AY STITCH: You have to show them your work and you have to prove yourself continually. You have to have someone that’ll trust you even when things go wrong. It gives people the confidence to give you their clothes to sew.
STREETCATED: How do someone grow in this line of business?
AY STITCH: Let me say, God determines that. Because you have to pass through wilderness, you need to pass through a lot of challenges to be able to be successful in this line of business.
STREETCATED: What are the processes involve in making clothes?
AY STITCH: 1. You must choose the right fabric. When you chose the wrong one, youve missed everything, youll miss the wow, people will say, the it’s beautiful, the I like it and all the accolades that you’re supposed to have.
2. You need to have a good design in mind. Some design won’t go with some type of fabric while some will. You need to know what will work for a particular type of fabric.
3. Cutting too matters a lot. People believe it’s difficult but you have to be good in basic mathematics. My knowledge in technical drawing helped me too and I do research in why we use 3 inches or 5inches is some certain places. I like questioning the normal principle so that I can understand what I am doing fully.
4. Know that fashion is involving. Like some design I see as mistakes then are not now. Because fashion is funny, sometimes the mistakes beautify the cloth. You must have you own story for every cloth you make.
5. Sewing is a vital part too… Cutting is a thing and sewing is another thing too. I’ve met people who give more details into sewing that made me adjust and have to gather knowledge about sewing. That’s why it’s hard for me to give other fashion designers my clothes to sew.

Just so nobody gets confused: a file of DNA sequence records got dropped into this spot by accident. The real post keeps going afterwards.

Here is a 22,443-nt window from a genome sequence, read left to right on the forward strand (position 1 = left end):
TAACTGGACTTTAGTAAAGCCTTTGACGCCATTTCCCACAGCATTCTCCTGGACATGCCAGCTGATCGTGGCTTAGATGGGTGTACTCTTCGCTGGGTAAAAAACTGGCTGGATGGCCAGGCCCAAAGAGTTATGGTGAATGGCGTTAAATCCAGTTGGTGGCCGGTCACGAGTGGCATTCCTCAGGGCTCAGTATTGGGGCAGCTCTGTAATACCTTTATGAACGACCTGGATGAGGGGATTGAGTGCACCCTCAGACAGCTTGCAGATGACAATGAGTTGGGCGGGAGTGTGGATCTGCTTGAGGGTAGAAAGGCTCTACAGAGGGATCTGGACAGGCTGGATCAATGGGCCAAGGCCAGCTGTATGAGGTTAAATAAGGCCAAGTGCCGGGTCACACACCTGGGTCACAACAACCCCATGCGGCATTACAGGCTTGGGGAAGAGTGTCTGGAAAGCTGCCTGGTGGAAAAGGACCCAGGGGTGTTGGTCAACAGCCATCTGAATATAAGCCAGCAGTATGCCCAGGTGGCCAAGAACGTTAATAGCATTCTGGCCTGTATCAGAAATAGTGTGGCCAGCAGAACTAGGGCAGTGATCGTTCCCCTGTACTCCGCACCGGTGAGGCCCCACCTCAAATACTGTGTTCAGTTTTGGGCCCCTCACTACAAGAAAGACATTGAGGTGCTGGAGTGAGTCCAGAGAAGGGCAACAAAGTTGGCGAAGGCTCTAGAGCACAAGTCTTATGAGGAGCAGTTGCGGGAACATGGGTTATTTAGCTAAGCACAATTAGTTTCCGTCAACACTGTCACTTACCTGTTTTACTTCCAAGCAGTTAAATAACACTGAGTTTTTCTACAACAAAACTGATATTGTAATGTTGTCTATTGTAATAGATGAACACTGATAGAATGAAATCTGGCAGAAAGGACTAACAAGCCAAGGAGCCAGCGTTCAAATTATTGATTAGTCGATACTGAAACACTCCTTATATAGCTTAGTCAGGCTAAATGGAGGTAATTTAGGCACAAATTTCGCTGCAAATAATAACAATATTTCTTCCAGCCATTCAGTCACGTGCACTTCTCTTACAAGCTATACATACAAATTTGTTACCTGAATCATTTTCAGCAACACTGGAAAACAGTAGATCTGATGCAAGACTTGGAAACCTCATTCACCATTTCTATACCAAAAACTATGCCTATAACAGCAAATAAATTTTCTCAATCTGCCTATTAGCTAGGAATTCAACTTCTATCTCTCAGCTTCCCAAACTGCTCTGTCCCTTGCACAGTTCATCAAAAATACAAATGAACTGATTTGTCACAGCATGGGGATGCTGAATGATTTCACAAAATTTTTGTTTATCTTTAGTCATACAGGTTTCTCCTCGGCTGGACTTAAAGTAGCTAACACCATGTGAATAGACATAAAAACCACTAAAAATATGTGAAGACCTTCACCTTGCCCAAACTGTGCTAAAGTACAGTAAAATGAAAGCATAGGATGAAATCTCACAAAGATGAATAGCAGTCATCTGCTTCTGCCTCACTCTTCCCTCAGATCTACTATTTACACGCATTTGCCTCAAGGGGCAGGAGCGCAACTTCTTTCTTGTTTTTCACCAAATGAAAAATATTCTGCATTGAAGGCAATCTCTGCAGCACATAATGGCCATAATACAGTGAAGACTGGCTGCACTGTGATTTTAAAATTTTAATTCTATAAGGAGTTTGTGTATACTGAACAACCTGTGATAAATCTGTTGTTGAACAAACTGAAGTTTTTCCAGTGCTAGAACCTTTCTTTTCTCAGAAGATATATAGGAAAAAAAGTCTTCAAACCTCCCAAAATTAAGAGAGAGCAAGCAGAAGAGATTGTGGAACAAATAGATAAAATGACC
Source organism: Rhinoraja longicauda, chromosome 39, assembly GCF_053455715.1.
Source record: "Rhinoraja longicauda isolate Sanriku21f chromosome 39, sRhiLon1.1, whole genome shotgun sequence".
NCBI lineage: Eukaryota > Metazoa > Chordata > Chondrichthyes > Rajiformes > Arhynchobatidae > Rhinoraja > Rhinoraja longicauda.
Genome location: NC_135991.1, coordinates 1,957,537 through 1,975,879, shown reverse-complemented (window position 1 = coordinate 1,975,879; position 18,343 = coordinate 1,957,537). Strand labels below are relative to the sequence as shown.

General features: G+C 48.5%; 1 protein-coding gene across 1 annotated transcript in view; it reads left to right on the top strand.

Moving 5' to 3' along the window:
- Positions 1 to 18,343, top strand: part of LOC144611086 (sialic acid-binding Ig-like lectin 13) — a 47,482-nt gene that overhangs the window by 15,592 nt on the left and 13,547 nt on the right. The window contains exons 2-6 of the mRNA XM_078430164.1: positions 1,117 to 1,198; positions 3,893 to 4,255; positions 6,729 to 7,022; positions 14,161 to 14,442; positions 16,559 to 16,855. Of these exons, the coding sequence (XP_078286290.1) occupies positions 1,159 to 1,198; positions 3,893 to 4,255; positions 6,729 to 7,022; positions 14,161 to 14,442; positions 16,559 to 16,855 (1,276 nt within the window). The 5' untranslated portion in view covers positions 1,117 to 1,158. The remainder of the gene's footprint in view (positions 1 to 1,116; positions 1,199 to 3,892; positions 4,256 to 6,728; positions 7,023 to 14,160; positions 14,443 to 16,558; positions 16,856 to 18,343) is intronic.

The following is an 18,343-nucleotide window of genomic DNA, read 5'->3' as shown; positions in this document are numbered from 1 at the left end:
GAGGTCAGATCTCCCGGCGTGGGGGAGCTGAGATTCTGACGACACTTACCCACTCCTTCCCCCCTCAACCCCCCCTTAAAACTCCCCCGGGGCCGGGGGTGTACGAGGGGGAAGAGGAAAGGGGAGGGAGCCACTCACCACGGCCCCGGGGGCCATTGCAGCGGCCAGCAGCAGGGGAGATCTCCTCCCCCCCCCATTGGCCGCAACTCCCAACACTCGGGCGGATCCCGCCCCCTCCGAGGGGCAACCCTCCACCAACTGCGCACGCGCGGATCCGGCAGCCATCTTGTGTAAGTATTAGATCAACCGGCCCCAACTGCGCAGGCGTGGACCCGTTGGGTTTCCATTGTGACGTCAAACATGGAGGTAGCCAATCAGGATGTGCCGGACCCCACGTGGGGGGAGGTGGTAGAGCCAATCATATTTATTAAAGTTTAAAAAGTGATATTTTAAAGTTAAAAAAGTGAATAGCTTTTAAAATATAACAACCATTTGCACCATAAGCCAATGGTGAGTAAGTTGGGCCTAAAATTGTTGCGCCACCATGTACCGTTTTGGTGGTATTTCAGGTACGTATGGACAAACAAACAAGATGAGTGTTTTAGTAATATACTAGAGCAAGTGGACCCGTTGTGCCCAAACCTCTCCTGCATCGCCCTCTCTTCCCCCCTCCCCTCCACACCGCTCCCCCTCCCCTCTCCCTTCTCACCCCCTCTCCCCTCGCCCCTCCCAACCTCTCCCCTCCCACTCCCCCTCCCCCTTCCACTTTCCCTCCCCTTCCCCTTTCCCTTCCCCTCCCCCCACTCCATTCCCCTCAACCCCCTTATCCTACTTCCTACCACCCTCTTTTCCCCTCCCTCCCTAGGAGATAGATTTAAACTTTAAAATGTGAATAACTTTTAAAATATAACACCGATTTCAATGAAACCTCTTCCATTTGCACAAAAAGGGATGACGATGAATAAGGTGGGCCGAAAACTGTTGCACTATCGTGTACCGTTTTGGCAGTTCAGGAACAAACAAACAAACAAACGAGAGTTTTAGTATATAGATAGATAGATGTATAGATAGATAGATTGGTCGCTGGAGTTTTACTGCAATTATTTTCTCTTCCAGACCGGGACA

6. Handling machine while sewing is another skill you must learn on your own too. Machines are not always 100%. The needle might break and the belt might cut so you need to know how to handle a machine.
7. Finishing matters a lot. It’s beyond everything. Some people have good works but lack finishing and it has cost them lots of customers. One Customer told me the cloth is nice without him opening the clothes because of the way I packaged it. So, learn to package right.

STREETCATED: Do you sew female clothes?
AY STITCH: Yes, I do but for now, I want to be precise on what I want to do. I want to be definite in what I do. Now I major basically on male clothes.
STREETCATED: What’s your advice to students who wants to be a tailor, fashion designer or stylist?
AY STITCH: 1. Put God first

2. Second thing I ask them is what fashion is to them. You can’t go far if you think fashion is all about clothes… If you ask me. I’ll tell you fashion is life. Automatically, Ill go far than you and move a long way than you. So, you make fashion everything… Not above God anyway.
3. You must not wait for the perfect time to start because there’s no perfect time for doing this and nothing good comes in a convenient way.
4. You must work hard to get it right.
5. Sacrifice your social life for what you really want to do.
STREETCATED: Wed like to have your social media handles in case people would like to reach you, and get to see what youve done with this wonderful business and of course patronize you.
phone number: +23407054816873
STREETCATED: Thanks for giving us your time, I hope when next we call you for a podcast, youd find time to grace the studio so as to impact knowledge into this generation.

AY STITCH: Youre welcome, I look forward to it.

Do you know students who have startups and still do very well in their academics?

Tell them to contact me on 08092209871. This is to inspire others who really want to start something with their free time.
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I'm just the grey area.